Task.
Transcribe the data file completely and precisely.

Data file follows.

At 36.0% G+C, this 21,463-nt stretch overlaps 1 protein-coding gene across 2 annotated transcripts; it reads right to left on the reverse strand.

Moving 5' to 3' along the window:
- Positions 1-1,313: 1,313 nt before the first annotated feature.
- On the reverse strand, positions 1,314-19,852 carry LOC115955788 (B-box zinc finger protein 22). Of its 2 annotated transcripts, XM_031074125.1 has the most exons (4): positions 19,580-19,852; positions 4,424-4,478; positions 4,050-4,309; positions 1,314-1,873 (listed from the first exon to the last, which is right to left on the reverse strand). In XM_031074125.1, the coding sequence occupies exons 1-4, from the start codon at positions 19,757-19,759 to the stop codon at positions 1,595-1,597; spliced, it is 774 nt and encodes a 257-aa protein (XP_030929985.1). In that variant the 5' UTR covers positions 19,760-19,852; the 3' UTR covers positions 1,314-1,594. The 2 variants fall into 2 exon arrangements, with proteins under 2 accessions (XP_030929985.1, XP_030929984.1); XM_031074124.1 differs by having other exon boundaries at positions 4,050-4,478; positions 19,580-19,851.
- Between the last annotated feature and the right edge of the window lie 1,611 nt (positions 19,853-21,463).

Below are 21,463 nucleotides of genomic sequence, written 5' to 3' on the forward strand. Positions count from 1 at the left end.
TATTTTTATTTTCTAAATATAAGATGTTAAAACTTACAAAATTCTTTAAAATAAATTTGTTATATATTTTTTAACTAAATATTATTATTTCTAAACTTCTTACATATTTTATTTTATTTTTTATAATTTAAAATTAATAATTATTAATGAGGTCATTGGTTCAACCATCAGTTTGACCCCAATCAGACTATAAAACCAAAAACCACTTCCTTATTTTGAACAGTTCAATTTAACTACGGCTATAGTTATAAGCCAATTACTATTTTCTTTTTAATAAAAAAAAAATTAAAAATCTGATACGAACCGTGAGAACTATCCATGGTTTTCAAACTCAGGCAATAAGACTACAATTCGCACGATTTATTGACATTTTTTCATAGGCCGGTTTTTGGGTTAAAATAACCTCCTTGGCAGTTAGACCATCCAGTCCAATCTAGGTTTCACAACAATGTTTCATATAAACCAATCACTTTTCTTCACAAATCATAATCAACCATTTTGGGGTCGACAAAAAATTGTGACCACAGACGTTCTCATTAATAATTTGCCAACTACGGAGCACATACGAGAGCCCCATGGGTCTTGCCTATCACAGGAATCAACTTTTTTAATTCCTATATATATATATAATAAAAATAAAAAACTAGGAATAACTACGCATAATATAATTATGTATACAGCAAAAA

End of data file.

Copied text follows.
At 36.0% G+C, this 21,463-nt stretch overlaps 1 protein-coding gene across 2 annotated transcripts; it reads right to left on the reverse strand.

Moving 5' to 3' along the window:
- Positions 1-1,313: 1,313 nt before the first annotated feature.
- On the reverse strand, positions 1,314-19,852 carry LOC115955788 (B-box zinc finger protein 22). Of its 2 annotated transcripts, XM_031074125.1 has the most exons (4): positions 19,580-19,852; positions 4,424-4,478; positions 4,050-4,309; positions 1,314-1,873 (listed from the first exon to the last, which is right to left on the reverse strand). In XM_031074125.1, the coding sequence occupies exons 1-4, from the start codon at positions 19,757-19,759 to the stop codon at positions 1,595-1,597; spliced, it is 774 nt and encodes a 257-aa protein (XP_030929985.1). In that variant the 5' UTR covers positions 19,760-19,852; the 3' UTR covers positions 1,314-1,594. The 2 variants fall into 2 exon arrangements, with proteins under 2 accessions (XP_030929985.1, XP_030929984.1); XM_031074124.1 differs by having other exon boundaries at positions 4,050-4,478; positions 19,580-19,851.
- Between the last annotated feature and the right edge of the window lie 1,611 nt (positions 19,853-21,463).

Below are 21,463 nucleotides of genomic sequence, written 5' to 3' on the forward strand. Positions count from 1 at the left end.
TATTTTTATTTTCTAAATATAAGATGTTAAAACTTACAAAATTCTTTAAAATAAATTTGTTATATATTTTTTAACTAAATATTATTATTTCTAAACTTCTTACATATTTTATTTTATTTTTTATAATTTAAAATTAATAATTATTAATGAGGTCATTGGTTCAACCATCAGTTTGACCCCAATCAGACTATAAAACCAAAAACCACTTCCTTATTTTGAACAGTTCAATTTAACTACGGCTATAGTTATAAGCCAATTACTATTTTCTTTTTAATAAAAAAAAAATTAAAAATCTGATACGAACCGTGAGAACTATCCATGGTTTTCAAACTCAGGCAATAAGACTACAATTCGCACGATTTATTGACATTTTTTCATAGGCCGGTTTTTGGGTTAAAATAACCTCCTTGGCAGTTAGACCATCCAGTCCAATCTAGGTTTCACAACAATGTTTCATATAAACCAATCACTTTTCTTCACAAATCATAATCAACCATTTTGGGGTCGACAAAAAATTGTGACCACAGACGTTCTCATTAATAATTTGCCAACTACGGAGCACATACGAGAGCCCCATGGGTCTTGCCTATCACAGGAATCAACTTTTTTAATTCCTATATATATATATAATAAAAATAAAAAACTAGGAATAACTACGCATAATATAATTATGTATACAGCAAAAA